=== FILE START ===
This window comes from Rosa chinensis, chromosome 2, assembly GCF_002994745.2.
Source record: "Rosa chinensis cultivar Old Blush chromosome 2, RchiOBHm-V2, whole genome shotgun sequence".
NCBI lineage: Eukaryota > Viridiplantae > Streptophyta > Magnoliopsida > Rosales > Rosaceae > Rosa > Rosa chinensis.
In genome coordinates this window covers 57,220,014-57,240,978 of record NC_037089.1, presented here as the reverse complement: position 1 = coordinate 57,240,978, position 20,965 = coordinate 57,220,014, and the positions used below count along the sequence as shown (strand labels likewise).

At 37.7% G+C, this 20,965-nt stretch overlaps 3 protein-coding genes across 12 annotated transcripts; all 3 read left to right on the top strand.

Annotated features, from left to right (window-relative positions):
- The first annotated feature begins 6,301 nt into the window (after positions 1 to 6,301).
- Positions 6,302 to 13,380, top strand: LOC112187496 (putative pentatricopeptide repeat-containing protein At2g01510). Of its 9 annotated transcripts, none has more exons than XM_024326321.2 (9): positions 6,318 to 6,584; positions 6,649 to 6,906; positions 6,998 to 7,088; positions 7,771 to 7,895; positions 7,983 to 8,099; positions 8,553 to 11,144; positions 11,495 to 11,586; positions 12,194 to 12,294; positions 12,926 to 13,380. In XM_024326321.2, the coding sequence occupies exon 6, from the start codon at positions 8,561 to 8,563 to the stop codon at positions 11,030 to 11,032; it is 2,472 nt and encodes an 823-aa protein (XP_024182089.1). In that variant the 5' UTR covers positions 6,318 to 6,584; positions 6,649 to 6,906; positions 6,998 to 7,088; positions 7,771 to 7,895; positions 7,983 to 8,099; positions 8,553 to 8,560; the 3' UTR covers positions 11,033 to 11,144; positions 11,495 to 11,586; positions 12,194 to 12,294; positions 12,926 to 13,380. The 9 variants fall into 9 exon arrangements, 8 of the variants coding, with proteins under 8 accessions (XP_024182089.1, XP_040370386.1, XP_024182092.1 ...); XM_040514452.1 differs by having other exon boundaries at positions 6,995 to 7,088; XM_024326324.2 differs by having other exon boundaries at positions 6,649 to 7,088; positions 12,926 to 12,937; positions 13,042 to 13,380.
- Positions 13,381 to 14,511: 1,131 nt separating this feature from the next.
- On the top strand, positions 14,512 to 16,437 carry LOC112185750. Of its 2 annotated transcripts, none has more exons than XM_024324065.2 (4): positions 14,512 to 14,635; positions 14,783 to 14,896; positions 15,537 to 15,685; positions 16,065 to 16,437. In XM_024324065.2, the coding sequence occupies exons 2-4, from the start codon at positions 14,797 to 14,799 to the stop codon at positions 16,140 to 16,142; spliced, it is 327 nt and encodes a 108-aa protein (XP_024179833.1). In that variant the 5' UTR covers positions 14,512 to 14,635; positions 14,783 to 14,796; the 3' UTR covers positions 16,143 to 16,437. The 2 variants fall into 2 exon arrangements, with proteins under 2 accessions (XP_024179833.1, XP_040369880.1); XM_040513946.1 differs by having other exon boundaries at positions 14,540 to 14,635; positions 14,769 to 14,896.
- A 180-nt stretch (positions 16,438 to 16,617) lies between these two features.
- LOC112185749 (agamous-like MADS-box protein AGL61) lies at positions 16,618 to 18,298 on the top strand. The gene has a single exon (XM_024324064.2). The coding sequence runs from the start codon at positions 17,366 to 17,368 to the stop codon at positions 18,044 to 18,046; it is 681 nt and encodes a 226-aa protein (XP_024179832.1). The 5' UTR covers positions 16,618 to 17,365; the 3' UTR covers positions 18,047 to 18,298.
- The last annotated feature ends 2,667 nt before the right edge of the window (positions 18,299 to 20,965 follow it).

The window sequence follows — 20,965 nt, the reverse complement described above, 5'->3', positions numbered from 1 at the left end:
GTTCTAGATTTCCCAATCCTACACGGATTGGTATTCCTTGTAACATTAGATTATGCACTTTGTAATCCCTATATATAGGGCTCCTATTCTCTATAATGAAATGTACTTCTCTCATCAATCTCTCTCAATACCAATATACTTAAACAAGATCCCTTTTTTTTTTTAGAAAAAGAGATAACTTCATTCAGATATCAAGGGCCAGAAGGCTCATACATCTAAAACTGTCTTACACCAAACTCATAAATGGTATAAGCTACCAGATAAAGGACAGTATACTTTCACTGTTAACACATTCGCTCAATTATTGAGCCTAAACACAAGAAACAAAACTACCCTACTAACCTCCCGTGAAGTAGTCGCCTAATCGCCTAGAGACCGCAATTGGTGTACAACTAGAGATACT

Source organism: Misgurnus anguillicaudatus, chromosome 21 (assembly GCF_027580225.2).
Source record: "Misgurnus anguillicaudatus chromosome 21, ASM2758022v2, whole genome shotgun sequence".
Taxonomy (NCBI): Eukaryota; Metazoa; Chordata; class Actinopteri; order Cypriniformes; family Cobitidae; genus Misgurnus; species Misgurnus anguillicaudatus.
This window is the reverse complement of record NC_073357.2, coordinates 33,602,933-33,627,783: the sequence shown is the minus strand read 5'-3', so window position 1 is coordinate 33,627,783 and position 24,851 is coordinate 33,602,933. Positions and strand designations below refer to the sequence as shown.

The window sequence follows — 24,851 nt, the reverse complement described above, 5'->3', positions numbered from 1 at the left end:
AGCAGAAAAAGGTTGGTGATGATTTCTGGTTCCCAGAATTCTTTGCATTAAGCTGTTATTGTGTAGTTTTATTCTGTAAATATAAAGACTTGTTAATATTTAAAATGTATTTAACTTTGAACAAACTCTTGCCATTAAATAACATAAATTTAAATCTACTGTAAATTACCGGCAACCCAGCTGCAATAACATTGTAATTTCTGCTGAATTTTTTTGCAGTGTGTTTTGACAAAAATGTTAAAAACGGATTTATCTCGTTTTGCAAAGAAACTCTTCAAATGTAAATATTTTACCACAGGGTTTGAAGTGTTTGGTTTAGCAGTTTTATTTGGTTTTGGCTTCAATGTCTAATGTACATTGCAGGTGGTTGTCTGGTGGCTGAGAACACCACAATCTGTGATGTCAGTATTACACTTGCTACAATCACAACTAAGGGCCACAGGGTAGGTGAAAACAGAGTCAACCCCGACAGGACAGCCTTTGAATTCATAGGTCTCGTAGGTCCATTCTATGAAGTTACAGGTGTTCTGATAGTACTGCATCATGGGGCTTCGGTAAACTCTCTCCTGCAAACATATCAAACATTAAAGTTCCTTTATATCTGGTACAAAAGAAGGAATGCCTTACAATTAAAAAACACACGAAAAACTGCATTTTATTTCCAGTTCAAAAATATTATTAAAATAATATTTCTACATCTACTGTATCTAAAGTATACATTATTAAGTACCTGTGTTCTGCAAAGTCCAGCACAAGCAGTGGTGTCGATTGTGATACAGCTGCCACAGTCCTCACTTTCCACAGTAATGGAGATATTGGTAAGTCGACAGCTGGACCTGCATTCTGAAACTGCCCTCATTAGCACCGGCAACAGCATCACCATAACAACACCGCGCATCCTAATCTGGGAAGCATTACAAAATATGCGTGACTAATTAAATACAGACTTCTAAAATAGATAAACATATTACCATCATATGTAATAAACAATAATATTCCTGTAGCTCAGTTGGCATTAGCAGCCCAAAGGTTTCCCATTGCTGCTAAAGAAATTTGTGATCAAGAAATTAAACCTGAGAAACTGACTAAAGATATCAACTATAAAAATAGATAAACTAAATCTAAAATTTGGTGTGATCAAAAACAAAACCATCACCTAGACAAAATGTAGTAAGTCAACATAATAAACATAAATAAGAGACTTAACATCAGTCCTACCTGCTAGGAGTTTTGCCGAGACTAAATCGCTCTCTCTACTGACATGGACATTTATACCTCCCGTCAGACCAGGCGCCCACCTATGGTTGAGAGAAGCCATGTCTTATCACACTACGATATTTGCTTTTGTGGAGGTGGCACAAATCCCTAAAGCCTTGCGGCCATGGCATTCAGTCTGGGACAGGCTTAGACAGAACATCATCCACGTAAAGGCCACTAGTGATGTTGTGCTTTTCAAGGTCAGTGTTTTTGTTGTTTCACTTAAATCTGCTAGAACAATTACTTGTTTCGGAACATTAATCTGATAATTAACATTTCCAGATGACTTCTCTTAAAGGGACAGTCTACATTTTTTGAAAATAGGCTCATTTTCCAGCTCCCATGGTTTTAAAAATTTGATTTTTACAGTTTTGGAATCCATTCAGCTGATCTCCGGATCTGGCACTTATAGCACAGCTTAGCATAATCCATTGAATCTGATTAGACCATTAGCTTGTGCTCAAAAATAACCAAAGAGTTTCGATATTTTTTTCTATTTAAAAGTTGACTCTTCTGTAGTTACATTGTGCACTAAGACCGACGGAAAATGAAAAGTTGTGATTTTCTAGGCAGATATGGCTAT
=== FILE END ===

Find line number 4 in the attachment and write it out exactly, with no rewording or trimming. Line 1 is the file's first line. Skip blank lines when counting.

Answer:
In genome coordinates this window covers 57,220,014-57,240,978 of record NC_037089.1, presented here as the reverse complement: position 1 = coordinate 57,240,978, position 20,965 = coordinate 57,220,014, and the positions used below count along the sequence as shown (strand labels likewise).